O.K. Let’s talk about one of my favorite things to eat this time of year….Pan de Muerto. It is always a part of my Dia de los Muertos celebration, both on my ancestor altar and in the stomachs of those who celebrate the holiday with me. There are a number of recipes for this sweet, fragrant bread but this is my version which turns out beautifully every time I make it. Some place dough “bones” on the top of this bread but I keep mine simple. You can make it ahead and freeze it but put the orange sugar glaze on it AFTER it thaws. It also makes mind-blowing French toast the next day! Enjoy!
Pan de Muerto, “Bread of the Dead”
From Globalgourmet.com Adapted by David Eck
1/2 cup butter
1/2 cup milk
1/2 cup water
5 1/2 cups flour
2 packages dry yeast
1 tsp. salt
1 T. whole anise seed
2 T grated orange zest
1/2 cup sugar
1/2 cup sugar
1/3 cup orange juice
In a saucepan over medium flame, heat the butter, milk and water until very warm but not boiling. [100-110 F degrees]
Meanwhile, measure out 1 1/2 cups flour and set the rest aside. In a large mixing bowl, combine the 1 1/2 cups of flour, yeast, salt, anise seed, orange zest and sugar. Beat the warm liquid until well combined. Add the eggs and beat in another 1 cup of flour. Continue adding more flour until dough is soft but not sticky. Knead on lightly floured board for 10 minutes until smooth and elastic.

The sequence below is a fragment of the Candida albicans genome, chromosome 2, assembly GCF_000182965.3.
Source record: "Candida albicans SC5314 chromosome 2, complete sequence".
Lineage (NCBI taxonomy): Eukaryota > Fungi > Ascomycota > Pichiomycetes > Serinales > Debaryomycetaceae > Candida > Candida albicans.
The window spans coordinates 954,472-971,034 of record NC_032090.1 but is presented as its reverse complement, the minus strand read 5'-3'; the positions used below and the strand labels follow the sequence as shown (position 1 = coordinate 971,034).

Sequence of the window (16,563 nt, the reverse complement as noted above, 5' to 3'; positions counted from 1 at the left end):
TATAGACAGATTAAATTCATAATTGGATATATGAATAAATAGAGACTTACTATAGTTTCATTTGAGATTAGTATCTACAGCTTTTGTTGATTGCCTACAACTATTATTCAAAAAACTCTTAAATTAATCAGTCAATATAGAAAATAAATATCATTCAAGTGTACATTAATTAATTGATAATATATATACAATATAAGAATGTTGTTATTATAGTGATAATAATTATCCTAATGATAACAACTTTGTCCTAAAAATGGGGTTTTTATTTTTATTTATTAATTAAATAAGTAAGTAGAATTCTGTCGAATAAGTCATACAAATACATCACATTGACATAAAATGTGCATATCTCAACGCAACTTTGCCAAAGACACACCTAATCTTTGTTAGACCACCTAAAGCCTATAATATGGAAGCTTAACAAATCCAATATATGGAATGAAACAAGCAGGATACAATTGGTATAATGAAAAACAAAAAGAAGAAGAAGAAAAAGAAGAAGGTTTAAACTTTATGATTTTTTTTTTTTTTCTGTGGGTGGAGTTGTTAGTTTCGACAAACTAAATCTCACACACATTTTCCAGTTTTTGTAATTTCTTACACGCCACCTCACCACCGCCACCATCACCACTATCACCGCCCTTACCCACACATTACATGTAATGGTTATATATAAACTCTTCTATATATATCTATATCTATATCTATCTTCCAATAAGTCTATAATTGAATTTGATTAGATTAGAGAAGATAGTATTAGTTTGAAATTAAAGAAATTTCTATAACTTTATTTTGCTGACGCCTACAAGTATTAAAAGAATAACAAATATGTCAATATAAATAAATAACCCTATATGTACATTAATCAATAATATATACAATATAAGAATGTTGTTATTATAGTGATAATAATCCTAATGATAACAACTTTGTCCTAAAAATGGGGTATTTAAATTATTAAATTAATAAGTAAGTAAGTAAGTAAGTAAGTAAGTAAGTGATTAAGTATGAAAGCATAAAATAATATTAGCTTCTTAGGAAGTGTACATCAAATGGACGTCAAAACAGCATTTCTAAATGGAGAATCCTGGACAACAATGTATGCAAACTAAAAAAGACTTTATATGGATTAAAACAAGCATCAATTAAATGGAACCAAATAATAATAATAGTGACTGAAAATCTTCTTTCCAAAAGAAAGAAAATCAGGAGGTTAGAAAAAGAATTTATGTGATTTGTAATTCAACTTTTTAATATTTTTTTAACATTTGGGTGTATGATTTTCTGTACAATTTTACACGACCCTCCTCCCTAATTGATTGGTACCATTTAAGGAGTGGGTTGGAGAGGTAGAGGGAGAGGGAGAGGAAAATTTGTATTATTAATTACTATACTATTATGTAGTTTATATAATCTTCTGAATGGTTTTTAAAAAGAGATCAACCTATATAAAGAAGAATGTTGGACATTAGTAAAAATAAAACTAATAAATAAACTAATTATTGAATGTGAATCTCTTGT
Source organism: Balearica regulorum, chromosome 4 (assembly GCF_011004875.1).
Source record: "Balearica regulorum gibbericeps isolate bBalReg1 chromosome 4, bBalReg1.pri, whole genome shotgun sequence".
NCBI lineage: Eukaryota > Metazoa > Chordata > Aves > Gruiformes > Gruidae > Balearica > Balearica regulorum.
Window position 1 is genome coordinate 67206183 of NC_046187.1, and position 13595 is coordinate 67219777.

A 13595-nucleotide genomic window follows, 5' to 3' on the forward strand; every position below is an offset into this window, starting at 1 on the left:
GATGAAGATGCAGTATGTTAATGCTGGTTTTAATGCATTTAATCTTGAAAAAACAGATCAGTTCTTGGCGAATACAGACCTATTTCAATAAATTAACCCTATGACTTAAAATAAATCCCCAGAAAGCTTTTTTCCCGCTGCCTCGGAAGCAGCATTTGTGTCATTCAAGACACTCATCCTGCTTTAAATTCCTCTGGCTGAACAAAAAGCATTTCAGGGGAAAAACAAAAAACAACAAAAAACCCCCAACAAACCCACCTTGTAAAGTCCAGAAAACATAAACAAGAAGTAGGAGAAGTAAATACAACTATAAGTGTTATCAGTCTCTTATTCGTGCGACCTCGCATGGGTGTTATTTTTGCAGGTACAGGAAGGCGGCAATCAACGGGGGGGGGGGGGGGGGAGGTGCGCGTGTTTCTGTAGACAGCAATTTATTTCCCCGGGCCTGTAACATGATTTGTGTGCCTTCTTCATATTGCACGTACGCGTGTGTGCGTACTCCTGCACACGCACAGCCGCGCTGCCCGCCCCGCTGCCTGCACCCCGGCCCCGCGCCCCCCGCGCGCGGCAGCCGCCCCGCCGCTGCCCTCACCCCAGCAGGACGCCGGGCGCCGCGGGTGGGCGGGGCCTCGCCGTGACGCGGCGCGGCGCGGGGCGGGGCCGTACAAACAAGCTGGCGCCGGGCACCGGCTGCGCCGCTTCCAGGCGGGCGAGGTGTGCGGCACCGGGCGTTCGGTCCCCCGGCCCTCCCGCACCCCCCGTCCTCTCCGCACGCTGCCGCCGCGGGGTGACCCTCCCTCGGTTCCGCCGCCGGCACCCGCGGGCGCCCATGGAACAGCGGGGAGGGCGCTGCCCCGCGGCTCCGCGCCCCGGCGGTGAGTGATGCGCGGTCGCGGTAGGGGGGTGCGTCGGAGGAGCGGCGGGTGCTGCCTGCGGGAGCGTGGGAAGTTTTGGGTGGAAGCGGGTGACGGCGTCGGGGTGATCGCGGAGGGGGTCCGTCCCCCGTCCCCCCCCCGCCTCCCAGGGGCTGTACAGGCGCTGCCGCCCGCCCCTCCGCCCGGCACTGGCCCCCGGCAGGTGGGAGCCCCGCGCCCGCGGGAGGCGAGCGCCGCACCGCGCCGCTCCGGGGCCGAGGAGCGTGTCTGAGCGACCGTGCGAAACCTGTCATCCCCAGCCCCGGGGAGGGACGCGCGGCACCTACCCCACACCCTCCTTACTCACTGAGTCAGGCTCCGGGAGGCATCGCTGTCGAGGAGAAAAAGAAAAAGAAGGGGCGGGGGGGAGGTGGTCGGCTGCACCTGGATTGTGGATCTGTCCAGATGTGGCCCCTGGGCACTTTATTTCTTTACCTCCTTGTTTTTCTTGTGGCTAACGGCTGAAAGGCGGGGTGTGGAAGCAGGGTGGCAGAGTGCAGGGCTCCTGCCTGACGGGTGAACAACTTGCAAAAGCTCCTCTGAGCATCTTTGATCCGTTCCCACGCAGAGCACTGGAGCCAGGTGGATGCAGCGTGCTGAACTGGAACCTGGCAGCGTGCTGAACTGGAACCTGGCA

Lightly grease a bowl and place dough in it, cover with plastic wrap and let rise in warm place until doubled in bulk, about 1 1/2 hours. Punch dough down and shape into 4 loaves resembling skulls, skeletons or round loaves with “bones” placed ornamentally around the top if desired. Let these loaves rise for 1 hour.
Bake in a preheated 350 F degree oven for 20-25 minutes until golden brown. Remove from oven, let cool and paint on glaze.
Bring to a boil for 2 minutes, then apply to bread with a pastry brush. If desired, sprinkle on colored or regular sugar while glaze is still damp.
You can buy anise seed in the spice section of Whole Foods. It’s very reasonably priced there. You can use rapid rise yeast in this recipe which may cut down on the rising time. Keep an eye on it. You can also make this recipe in a mixer with a dough hook.
Copyright ©2022 by David Taliesin, http://www.sabbatsandsabbaths.com